FORWARD BASE B

"Pay my troops no mind; they're just on a fact-finding mission."

Tag Archives: aristocrats

The Ruling Class: Why Changing Rulers Doesn’t Change Society

The first job of the ruler isn’t to rule well or make anybody happy.
First they have to keep themselves in power.
Next is to keep some kind of society going from day to day even if it’s a shithole, so they have something to rule over.
Finally, they have to worry about competition from other rulers.
The other stuff is mostly optional extras.

From this point of view, most rulers are actually pretty good at what they do and are on top of the pyramid for a reason.
When discontented members of the upper middle class have a successful revolution, they always try to focus on the optional extras first but find that the three fundamentals of being a ruler are deceptively difficult to achieve.
They get way ahead of themselves trying to bring about their ideal world of peace and equality but are smacked in the face with reality when they can’t keep a currency solvent, can’t settle on a stable form of government, counter-revolutionary movements start springing up within the country, and the state’s neighbors eagerly mass armies on the border to take advantage of the chaos.

The American Revolution is a remarkable exception, because it wasn’t started by jealous skilled professionals.  It was begun by a ruling class.
Because of the distance between the American colonies and Britain, a de facto ruling class rose up in the colonies.  Of course, no place can have two bodies of rulers.  The American Revolution was the conflict that resolved this contradiction.
Guys like Washington and Jefferson weren’t well-paid slaves, they were aristocrats.  They already had the experience, broad education, and mentality of mastery required to actually run a place.
We see a lot of crossroads in the early American state where unsuitable rulers would have careened from one excess to another.
Fractured into 13 weak governments, surrounded by hostile Indian nations, all the European nations circling like sharks, faced with internal revolts such as the Whiskey Rebellion and Shays’ Rebellion, with no clear center of government or finance…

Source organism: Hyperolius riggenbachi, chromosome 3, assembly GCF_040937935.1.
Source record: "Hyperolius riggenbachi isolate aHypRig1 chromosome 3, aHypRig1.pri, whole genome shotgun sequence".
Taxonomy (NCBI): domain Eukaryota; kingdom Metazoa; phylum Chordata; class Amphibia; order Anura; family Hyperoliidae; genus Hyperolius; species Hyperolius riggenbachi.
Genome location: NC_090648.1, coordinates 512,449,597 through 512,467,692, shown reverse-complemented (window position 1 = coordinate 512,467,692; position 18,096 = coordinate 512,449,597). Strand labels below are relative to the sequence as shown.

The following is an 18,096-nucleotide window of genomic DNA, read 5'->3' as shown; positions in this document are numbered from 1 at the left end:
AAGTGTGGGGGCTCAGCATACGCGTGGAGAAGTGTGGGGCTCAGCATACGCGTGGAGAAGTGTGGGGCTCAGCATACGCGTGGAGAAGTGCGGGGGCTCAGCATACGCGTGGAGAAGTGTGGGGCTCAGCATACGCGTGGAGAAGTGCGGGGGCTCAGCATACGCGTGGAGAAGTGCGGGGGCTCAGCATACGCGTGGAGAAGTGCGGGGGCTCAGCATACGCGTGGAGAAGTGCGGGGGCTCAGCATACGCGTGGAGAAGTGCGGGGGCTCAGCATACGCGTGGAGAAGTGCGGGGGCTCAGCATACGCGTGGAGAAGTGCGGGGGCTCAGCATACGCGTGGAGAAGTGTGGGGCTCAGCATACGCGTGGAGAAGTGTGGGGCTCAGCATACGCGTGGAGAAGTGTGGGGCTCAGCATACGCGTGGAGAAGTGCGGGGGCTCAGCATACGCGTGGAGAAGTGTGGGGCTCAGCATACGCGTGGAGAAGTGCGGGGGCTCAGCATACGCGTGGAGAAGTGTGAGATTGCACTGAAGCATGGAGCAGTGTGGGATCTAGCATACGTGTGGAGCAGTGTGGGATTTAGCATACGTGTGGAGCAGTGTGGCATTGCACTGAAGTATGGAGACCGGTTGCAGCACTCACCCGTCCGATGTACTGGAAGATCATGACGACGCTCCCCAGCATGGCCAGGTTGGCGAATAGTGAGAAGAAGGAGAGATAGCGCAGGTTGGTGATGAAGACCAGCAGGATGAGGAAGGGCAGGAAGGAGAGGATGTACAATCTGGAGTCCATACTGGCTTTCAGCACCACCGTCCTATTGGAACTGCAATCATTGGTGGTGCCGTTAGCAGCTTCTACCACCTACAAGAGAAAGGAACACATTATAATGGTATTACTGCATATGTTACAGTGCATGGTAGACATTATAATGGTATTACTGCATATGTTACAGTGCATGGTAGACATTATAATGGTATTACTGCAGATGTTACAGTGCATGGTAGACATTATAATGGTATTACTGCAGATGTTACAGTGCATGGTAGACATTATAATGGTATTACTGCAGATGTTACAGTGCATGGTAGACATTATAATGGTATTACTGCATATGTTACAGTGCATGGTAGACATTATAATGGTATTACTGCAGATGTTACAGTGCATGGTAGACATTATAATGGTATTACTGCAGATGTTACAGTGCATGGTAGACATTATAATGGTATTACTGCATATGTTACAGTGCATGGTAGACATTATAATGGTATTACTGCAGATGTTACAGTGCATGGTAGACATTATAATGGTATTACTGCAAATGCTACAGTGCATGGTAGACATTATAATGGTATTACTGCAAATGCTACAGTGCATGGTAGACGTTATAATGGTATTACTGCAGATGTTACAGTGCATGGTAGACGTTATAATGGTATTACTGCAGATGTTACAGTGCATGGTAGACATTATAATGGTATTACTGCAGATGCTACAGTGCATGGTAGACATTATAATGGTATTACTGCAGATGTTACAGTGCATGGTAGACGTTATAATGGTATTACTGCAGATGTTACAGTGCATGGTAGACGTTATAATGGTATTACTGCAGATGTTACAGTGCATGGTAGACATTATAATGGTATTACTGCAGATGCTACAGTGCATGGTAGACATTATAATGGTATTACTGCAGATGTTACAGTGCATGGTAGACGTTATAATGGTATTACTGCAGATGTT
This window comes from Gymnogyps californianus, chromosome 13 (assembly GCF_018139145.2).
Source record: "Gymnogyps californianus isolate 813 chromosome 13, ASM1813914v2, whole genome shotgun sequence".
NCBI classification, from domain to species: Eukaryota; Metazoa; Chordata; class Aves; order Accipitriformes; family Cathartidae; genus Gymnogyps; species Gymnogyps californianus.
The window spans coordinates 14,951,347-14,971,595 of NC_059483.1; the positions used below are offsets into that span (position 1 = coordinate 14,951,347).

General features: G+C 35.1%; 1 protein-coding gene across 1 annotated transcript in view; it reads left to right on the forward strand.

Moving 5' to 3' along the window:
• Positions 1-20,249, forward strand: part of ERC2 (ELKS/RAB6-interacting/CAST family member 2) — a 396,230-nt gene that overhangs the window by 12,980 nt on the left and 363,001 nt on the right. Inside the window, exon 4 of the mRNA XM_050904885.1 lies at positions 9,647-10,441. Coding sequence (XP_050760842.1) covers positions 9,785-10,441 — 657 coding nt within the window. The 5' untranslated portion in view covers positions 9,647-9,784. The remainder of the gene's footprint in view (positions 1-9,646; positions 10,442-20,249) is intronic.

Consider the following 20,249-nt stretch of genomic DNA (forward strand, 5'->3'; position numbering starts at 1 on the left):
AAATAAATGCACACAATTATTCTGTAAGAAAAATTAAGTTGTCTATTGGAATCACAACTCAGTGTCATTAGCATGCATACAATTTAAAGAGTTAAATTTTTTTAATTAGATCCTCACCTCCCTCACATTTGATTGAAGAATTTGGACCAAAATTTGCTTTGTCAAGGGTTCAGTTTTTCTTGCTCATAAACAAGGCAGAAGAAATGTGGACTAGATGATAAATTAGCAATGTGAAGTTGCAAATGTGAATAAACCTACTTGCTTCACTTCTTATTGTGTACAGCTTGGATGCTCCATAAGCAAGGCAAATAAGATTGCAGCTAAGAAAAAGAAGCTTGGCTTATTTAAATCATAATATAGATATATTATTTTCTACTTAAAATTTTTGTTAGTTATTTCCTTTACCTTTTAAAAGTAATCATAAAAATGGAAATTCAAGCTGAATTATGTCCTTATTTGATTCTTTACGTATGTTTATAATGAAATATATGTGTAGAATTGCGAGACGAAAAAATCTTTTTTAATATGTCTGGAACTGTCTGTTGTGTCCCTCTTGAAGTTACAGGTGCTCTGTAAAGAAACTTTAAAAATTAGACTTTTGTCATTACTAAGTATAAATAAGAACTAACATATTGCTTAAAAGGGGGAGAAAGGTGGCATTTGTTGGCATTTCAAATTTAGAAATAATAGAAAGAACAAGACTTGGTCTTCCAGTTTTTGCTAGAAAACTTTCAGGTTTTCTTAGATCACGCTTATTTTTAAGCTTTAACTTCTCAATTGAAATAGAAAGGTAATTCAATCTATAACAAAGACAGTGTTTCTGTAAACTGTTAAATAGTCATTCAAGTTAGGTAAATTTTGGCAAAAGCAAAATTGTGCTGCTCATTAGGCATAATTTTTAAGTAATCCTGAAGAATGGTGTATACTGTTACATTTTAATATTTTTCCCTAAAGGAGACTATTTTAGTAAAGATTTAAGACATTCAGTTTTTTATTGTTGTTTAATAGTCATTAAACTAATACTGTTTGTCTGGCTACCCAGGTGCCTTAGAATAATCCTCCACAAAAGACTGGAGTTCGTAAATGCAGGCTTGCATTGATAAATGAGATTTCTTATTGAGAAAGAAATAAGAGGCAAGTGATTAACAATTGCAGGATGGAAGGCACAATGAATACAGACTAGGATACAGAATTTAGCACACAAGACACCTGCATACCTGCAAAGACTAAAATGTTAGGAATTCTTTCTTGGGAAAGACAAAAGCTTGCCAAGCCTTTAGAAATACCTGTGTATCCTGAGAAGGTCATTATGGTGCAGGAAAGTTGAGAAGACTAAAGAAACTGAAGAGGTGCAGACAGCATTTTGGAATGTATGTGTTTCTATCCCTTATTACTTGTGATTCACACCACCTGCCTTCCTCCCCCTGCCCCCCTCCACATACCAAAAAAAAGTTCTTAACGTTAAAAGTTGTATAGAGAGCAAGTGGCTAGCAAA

They faced all the classic problems that confront yuppie revolutionaries but with their wider wisdom avoided, or at least managed to mitigate the damage of making the same mistakes.
Already aristocrats of their local regions, they were within a couple decades able to figure out what needed to be done to establish a viable state.
They even went further once they had most of the basics under control and made an attempt at fulfilling their ideological goals.
A glimpse at the dismal history of states tells us they didn’t do so bad.  They sailed through reefs riddled with wrecks and survived.

Rulers cannot wield power wantonly.  They’re forced to tread carefully and react to the realities of the world around them appropriately or they don’t stay in charge for long.
Their struggle is not to chafe under a boss, but to work against the limitations of nature.  It’s them against the world.  They can’t call the police if they have a problem, the police call them with their problems.
Ironically, the unsheltered life of the ruling class shares much in common with underclass gangsters.
While wage earners can’t comprehend the life of rulers and idolize the upper middle class, gangsters dream instead of ruling. Indeed, gangsters are opportunists always trying to set up their own shadow state right underneath the ruler’s nose.

Because rulers just do a few simple things and react to their environment to achieve those goals.  It’s up to the people to achieve those goals.
If a population is ignorant, unorganized, and easily ruled by violence, a violent state results.
If you or I rose to power in such a state, we’d do no differently out of necessity.
The USA discovered the hard way that Saddam actually governed Iraq pretty much as it ought to be governed to hold it together as one state.
If we tried to govern through softer methods when violence is more effective, someone would soon come along with no compunctions and quickly depose us.
If a population is smart, conscientious, and organized, the ruler has to drastically change his strategy to stay in power.  He encourages a relatively affluent society instead of a brutal kleptocracy not out the goodness of his heart—sentimental rulers don’t stay alive very long—but because it is more beneficial to him to have a stable, wealthy society that keeps most people content.
If we imagine the ruler as a man in the wilderness, we can suppose the weather represents the people.  The ruler merely reacts to the climate, staying in when there’s a storm or traveling when it’s sunny.  In the largest sense, every government is representative.
Peoples truly do get the government they deserve.

The problem with mass governments, is each of us is just a drop in the ocean, unable to exert any sizable influence.  But for the fear of bigger organizations, it makes a lot more sense for people to organize on a much smaller scale so the nature of their society better moves rulers to act in their interests.

The problem with revolutionaries is they try to change a people by changing the government.  The key to any real change is not the rulers, but the composition of a population.

%d bloggers like this: